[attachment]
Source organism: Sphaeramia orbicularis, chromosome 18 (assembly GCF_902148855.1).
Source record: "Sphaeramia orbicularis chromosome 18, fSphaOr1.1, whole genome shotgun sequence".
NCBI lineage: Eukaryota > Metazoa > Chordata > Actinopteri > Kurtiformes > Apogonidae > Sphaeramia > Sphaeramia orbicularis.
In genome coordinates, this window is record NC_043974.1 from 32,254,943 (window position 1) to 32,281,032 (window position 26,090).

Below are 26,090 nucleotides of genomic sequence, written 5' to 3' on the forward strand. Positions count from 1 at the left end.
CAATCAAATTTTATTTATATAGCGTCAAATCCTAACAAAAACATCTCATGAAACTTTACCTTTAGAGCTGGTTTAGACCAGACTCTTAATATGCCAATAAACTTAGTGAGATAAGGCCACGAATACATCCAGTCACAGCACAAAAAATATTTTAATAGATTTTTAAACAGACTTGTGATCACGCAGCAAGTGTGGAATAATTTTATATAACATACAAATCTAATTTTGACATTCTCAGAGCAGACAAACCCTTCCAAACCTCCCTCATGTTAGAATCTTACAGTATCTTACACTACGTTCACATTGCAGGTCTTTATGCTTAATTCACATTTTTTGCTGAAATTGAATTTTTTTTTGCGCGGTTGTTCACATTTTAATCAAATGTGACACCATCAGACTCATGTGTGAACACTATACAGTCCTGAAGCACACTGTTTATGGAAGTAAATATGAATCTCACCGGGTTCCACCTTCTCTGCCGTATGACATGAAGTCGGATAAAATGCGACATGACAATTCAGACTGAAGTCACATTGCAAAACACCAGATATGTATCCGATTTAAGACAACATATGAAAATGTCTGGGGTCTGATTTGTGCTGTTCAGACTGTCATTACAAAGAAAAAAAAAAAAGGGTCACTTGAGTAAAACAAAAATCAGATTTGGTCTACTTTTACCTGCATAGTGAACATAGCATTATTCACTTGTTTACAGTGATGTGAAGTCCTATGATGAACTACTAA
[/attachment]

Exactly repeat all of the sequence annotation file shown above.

Source organism: Sphaeramia orbicularis, chromosome 18 (assembly GCF_902148855.1).
Source record: "Sphaeramia orbicularis chromosome 18, fSphaOr1.1, whole genome shotgun sequence".
NCBI lineage: Eukaryota > Metazoa > Chordata > Actinopteri > Kurtiformes > Apogonidae > Sphaeramia > Sphaeramia orbicularis.
In genome coordinates, this window is record NC_043974.1 from 32,254,943 (window position 1) to 32,281,032 (window position 26,090).

Below are 26,090 nucleotides of genomic sequence, written 5' to 3' on the forward strand. Positions count from 1 at the left end.
CAATCAAATTTTATTTATATAGCGTCAAATCCTAACAAAAACATCTCATGAAACTTTACCTTTAGAGCTGGTTTAGACCAGACTCTTAATATGCCAATAAACTTAGTGAGATAAGGCCACGAATACATCCAGTCACAGCACAAAAAATATTTTAATAGATTTTTAAACAGACTTGTGATCACGCAGCAAGTGTGGAATAATTTTATATAACATACAAATCTAATTTTGACATTCTCAGAGCAGACAAACCCTTCCAAACCTCCCTCATGTTAGAATCTTACAGTATCTTACACTACGTTCACATTGCAGGTCTTTATGCTTAATTCACATTTTTTGCTGAAATTGAATTTTTTTTTGCGCGGTTGTTCACATTTTAATCAAATGTGACACCATCAGACTCATGTGTGAACACTATACAGTCCTGAAGCACACTGTTTATGGAAGTAAATATGAATCTCACCGGGTTCCACCTTCTCTGCCGTATGACATGAAGTCGGATAAAATGCGACATGACAATTCAGACTGAAGTCACATTGCAAAACACCAGATATGTATCCGATTTAAGACAACATATGAAAATGTCTGGGGTCTGATTTGTGCTGTTCAGACTGTCATTACAAAGAAAAAAAAAAAAGGGTCACTTGAGTAAAACAAAAATCAGATTTGGTCTACTTTTACCTGCATAGTGAACATAGCATTATTCACTTGTTTACAGTGATGTGAAGTCCTATGATGAACTACTAA